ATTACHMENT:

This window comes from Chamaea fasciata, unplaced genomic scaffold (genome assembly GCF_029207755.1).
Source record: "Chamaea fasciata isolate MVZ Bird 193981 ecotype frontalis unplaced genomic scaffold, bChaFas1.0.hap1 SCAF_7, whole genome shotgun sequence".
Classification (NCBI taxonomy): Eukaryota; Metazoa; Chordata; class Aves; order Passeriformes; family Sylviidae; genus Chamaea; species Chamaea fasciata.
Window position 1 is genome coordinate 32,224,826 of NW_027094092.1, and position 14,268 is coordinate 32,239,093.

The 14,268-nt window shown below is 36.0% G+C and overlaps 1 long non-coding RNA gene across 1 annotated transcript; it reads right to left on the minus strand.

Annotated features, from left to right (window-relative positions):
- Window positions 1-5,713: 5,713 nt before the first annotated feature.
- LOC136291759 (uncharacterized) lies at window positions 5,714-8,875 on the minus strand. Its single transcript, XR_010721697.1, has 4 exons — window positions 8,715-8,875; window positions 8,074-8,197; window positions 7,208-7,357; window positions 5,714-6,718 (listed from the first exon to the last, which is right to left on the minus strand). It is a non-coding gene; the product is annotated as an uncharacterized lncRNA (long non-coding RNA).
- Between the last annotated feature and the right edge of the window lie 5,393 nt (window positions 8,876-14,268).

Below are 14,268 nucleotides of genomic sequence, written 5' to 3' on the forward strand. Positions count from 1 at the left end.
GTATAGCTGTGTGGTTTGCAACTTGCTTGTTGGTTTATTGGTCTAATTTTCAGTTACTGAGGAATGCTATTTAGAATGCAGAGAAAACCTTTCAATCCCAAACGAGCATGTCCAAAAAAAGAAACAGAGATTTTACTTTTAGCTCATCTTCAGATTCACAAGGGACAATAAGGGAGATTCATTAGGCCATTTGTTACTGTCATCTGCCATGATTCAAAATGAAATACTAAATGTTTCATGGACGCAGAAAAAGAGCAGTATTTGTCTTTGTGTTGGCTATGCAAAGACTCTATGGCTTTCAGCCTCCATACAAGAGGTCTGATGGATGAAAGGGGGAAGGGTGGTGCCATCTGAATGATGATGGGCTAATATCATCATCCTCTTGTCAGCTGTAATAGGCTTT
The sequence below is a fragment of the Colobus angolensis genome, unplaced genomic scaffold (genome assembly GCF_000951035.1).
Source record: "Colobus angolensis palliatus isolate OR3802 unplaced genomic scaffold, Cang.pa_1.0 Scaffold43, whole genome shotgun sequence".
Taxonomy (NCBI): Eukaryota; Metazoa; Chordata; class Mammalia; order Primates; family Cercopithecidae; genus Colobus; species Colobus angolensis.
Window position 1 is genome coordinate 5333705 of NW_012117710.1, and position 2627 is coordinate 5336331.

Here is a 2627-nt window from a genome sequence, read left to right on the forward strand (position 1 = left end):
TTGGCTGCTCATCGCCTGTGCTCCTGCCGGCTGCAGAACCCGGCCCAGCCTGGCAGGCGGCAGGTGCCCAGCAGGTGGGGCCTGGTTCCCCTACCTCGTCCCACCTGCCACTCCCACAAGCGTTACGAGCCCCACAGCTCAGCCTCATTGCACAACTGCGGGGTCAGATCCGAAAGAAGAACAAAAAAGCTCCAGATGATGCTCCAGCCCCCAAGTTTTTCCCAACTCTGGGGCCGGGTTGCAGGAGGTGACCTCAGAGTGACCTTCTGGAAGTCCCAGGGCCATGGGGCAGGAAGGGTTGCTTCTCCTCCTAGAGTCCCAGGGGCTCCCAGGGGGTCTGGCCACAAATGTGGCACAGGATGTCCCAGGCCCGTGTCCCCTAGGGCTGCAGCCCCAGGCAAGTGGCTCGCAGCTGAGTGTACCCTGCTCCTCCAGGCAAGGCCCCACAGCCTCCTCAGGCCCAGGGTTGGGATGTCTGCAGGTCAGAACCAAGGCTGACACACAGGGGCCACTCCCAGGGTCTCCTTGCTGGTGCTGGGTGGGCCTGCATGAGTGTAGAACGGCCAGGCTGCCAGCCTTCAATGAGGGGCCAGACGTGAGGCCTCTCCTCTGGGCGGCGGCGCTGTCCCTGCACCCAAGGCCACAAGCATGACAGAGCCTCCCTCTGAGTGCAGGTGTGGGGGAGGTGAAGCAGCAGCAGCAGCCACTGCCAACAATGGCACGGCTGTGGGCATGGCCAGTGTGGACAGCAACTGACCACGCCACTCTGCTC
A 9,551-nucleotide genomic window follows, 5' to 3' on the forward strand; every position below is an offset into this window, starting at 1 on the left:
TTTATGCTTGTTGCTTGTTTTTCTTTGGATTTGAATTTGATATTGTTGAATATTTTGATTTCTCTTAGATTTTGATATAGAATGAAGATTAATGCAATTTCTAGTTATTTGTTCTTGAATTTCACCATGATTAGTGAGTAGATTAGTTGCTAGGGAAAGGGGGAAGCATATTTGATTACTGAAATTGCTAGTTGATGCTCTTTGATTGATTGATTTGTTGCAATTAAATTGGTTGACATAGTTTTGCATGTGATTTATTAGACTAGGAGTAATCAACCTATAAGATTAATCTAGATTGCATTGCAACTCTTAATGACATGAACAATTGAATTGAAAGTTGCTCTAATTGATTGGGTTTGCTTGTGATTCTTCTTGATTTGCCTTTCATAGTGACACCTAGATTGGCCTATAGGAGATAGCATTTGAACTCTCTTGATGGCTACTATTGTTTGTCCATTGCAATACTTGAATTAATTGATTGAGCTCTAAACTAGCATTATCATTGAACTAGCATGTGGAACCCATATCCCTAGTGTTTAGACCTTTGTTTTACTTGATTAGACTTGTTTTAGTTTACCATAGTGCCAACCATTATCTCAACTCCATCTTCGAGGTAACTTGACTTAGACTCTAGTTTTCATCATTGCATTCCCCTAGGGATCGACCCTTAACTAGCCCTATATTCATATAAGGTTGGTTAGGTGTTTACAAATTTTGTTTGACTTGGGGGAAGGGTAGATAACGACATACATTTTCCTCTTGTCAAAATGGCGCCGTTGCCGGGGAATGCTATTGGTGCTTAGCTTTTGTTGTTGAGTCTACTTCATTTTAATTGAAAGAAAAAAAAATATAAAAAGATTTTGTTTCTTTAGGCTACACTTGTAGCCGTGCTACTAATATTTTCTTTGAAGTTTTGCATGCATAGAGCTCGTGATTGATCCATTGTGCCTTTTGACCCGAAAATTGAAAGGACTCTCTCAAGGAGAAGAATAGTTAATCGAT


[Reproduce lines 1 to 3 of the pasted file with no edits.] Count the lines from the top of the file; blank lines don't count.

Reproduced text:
This window comes from Chamaea fasciata, unplaced genomic scaffold (genome assembly GCF_029207755.1).
Source record: "Chamaea fasciata isolate MVZ Bird 193981 ecotype frontalis unplaced genomic scaffold, bChaFas1.0.hap1 SCAF_7, whole genome shotgun sequence".
Classification (NCBI taxonomy): Eukaryota; Metazoa; Chordata; class Aves; order Passeriformes; family Sylviidae; genus Chamaea; species Chamaea fasciata.